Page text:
When the trailer debuted last month, it stirred controversy for its portrayal of anorexia — and trigger potential — on social media. Coincidentally, the reaction followed the mixed reception of 13 Reasons Why, the Netflix series that includes a graphic — and arguably glamorized — portrayal of suicide.
Yet both Noxon and Collins, who attended Anorexics Anonymous group meetings and consulted with multiple medical professionals and organizations like Project Heal before shooting began, assert that they set out to create a responsible portrayal of the disease.
“The two-minute-and-thirty-second trailer doesn’t show the entire scope of the movie,” says Collins. “Having experienced this subject matter and gone through the disorder, we would never seek out to make a movie that fetishizes or encourages or glamorizes the disorder in any way, shape or form. I’m proud to be part of a film that brings this conversation to light, and I hope that when people finally see it the way it was meant to be seen — in its entirety — they can understand where our intentions came from. But if you feel like this movie may be, for you, a form of trigger, maybe it’s something that only you know you shouldn’t watch.”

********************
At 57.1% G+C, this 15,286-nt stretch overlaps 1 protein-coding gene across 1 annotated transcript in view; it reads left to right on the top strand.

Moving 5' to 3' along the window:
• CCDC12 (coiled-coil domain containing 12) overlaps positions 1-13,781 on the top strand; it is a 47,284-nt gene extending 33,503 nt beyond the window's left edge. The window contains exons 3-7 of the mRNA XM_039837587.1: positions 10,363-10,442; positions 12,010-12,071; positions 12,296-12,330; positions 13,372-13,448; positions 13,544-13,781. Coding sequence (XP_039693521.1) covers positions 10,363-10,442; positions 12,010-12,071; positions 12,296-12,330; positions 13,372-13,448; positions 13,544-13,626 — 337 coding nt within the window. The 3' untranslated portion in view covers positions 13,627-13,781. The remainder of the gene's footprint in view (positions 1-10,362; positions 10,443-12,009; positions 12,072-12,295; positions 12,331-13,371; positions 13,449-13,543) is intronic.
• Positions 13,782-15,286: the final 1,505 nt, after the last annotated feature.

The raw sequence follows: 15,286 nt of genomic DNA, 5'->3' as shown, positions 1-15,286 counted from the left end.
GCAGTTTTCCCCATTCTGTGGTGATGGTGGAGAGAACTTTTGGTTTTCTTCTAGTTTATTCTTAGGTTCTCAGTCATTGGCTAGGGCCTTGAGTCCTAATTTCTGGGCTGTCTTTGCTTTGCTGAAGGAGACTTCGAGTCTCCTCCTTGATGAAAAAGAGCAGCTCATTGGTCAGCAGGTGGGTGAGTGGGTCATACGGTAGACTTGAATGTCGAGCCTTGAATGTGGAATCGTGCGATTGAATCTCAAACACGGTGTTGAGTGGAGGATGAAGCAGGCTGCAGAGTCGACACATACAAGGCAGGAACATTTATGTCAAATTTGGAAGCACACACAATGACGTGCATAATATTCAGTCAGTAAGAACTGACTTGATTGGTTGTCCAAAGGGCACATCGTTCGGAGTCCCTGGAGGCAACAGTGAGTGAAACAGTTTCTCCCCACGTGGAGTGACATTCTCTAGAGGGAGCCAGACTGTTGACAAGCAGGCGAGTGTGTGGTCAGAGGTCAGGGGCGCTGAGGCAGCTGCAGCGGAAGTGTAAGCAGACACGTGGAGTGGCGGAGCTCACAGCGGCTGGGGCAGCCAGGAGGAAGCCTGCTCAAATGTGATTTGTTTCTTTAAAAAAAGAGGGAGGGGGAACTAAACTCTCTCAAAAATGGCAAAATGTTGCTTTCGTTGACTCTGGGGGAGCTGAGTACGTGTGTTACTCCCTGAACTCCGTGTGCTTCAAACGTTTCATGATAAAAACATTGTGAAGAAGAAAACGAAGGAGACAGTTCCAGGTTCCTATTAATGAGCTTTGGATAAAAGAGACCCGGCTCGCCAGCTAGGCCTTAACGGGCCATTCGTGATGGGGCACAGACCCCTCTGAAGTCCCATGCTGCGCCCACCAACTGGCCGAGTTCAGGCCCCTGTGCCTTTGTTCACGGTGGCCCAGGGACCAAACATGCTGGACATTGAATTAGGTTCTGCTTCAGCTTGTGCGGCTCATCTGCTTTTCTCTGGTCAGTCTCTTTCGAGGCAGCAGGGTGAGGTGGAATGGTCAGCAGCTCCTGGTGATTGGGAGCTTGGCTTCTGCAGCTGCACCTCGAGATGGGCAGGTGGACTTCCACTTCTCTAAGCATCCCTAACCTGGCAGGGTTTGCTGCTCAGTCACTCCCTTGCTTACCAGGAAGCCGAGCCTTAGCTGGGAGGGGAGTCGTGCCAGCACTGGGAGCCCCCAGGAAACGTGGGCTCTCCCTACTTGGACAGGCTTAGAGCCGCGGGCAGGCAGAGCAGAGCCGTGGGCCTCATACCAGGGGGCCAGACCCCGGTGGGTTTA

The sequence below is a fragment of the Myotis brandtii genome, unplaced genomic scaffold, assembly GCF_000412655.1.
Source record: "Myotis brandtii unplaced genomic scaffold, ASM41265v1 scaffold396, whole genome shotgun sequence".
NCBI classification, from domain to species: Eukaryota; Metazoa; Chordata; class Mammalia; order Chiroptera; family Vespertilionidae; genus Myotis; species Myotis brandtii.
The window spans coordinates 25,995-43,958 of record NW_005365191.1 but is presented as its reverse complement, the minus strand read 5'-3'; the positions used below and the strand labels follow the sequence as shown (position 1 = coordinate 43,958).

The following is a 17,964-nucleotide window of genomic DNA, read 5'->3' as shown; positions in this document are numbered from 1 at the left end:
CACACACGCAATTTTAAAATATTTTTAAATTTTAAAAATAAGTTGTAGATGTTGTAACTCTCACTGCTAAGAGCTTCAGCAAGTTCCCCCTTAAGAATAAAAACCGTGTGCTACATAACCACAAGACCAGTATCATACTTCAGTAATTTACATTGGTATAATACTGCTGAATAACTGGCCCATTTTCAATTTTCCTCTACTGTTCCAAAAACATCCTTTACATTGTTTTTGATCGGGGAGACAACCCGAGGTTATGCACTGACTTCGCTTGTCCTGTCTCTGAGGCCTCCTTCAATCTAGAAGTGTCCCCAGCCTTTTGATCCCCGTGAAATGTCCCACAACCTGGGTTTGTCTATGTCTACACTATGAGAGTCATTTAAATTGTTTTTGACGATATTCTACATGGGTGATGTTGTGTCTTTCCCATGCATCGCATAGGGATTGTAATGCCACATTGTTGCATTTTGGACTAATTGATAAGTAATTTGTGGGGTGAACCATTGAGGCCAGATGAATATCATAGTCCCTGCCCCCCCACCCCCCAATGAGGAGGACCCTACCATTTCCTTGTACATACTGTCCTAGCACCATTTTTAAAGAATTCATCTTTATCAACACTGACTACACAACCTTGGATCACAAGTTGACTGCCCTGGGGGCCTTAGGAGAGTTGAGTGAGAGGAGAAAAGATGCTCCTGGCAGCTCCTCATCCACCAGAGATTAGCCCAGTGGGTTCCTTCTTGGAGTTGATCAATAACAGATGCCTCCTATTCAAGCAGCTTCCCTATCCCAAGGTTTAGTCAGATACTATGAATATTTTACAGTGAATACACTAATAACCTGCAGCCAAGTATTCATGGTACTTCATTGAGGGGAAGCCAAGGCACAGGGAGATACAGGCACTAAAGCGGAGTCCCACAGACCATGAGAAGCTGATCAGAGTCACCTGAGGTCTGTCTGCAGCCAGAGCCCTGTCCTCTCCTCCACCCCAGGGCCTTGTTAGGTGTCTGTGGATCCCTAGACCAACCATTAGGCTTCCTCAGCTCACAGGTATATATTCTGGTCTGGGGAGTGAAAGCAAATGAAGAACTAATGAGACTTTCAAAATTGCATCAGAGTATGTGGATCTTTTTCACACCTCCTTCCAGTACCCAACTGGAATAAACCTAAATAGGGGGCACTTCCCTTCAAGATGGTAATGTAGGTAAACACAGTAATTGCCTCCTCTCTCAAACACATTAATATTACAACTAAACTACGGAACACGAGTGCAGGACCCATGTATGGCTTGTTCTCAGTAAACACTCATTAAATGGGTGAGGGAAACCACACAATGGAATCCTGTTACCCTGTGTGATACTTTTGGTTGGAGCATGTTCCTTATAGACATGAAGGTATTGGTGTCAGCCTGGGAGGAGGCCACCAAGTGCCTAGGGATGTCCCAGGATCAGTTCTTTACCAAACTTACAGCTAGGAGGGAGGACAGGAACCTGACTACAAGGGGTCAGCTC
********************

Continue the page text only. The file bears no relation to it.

“Even though [13 Reasons Why and To The Bone] are totally different projects in tone and subject matter, [that show] raised awareness about how to talk about stuff,” adds Noxon, whose script addresses the topic of trigger. “There’s this culture where now, anyone can find anything they want to look at, and use any image or piece of art as a justification for things they’d be doing anyway, or find something disturbing and provocative in a way that’s not good for them. But that doesn’t mean the art itself is dangerous or that we shouldn’t make art. This question of free speech is so important right now, but the point is, it’s free and not enforced. It’s up to people to decide what they consume.”